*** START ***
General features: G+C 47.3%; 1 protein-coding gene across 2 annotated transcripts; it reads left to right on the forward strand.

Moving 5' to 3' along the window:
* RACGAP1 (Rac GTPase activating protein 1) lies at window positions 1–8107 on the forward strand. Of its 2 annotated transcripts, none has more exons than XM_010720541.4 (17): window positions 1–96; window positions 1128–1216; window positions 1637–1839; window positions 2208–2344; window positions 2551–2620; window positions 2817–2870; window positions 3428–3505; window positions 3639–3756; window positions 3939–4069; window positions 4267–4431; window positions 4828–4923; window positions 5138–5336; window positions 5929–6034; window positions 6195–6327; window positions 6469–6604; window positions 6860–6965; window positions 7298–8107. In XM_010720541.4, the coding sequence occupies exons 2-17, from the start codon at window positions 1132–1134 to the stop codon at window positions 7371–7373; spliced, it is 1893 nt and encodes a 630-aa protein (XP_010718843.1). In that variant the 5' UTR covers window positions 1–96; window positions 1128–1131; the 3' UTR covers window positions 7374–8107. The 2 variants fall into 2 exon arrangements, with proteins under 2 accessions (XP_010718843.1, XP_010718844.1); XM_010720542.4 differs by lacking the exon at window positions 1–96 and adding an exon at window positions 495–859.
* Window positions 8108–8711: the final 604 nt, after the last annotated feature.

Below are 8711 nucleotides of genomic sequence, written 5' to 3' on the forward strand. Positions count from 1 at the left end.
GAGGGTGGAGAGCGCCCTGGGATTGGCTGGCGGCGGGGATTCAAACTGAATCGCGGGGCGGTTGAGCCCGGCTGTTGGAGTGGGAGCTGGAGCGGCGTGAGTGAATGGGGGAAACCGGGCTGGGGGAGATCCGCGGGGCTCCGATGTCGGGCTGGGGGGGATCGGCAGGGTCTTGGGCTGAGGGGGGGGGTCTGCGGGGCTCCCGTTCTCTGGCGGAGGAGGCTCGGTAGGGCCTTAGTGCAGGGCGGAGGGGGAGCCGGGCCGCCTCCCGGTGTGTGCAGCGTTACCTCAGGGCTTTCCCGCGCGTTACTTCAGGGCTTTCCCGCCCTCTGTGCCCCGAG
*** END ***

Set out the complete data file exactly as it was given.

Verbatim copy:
General features: G+C 47.3%; 1 protein-coding gene across 2 annotated transcripts; it reads left to right on the forward strand.

Moving 5' to 3' along the window:
* RACGAP1 (Rac GTPase activating protein 1) lies at window positions 1–8107 on the forward strand. Of its 2 annotated transcripts, none has more exons than XM_010720541.4 (17): window positions 1–96; window positions 1128–1216; window positions 1637–1839; window positions 2208–2344; window positions 2551–2620; window positions 2817–2870; window positions 3428–3505; window positions 3639–3756; window positions 3939–4069; window positions 4267–4431; window positions 4828–4923; window positions 5138–5336; window positions 5929–6034; window positions 6195–6327; window positions 6469–6604; window positions 6860–6965; window positions 7298–8107. In XM_010720541.4, the coding sequence occupies exons 2-17, from the start codon at window positions 1132–1134 to the stop codon at window positions 7371–7373; spliced, it is 1893 nt and encodes a 630-aa protein (XP_010718843.1). In that variant the 5' UTR covers window positions 1–96; window positions 1128–1131; the 3' UTR covers window positions 7374–8107. The 2 variants fall into 2 exon arrangements, with proteins under 2 accessions (XP_010718843.1, XP_010718844.1); XM_010720542.4 differs by lacking the exon at window positions 1–96 and adding an exon at window positions 495–859.
* Window positions 8108–8711: the final 604 nt, after the last annotated feature.

Below are 8711 nucleotides of genomic sequence, written 5' to 3' on the forward strand. Positions count from 1 at the left end.
GAGGGTGGAGAGCGCCCTGGGATTGGCTGGCGGCGGGGATTCAAACTGAATCGCGGGGCGGTTGAGCCCGGCTGTTGGAGTGGGAGCTGGAGCGGCGTGAGTGAATGGGGGAAACCGGGCTGGGGGAGATCCGCGGGGCTCCGATGTCGGGCTGGGGGGGATCGGCAGGGTCTTGGGCTGAGGGGGGGGGTCTGCGGGGCTCCCGTTCTCTGGCGGAGGAGGCTCGGTAGGGCCTTAGTGCAGGGCGGAGGGGGAGCCGGGCCGCCTCCCGGTGTGTGCAGCGTTACCTCAGGGCTTTCCCGCGCGTTACTTCAGGGCTTTCCCGCCCTCTGTGCCCCGAG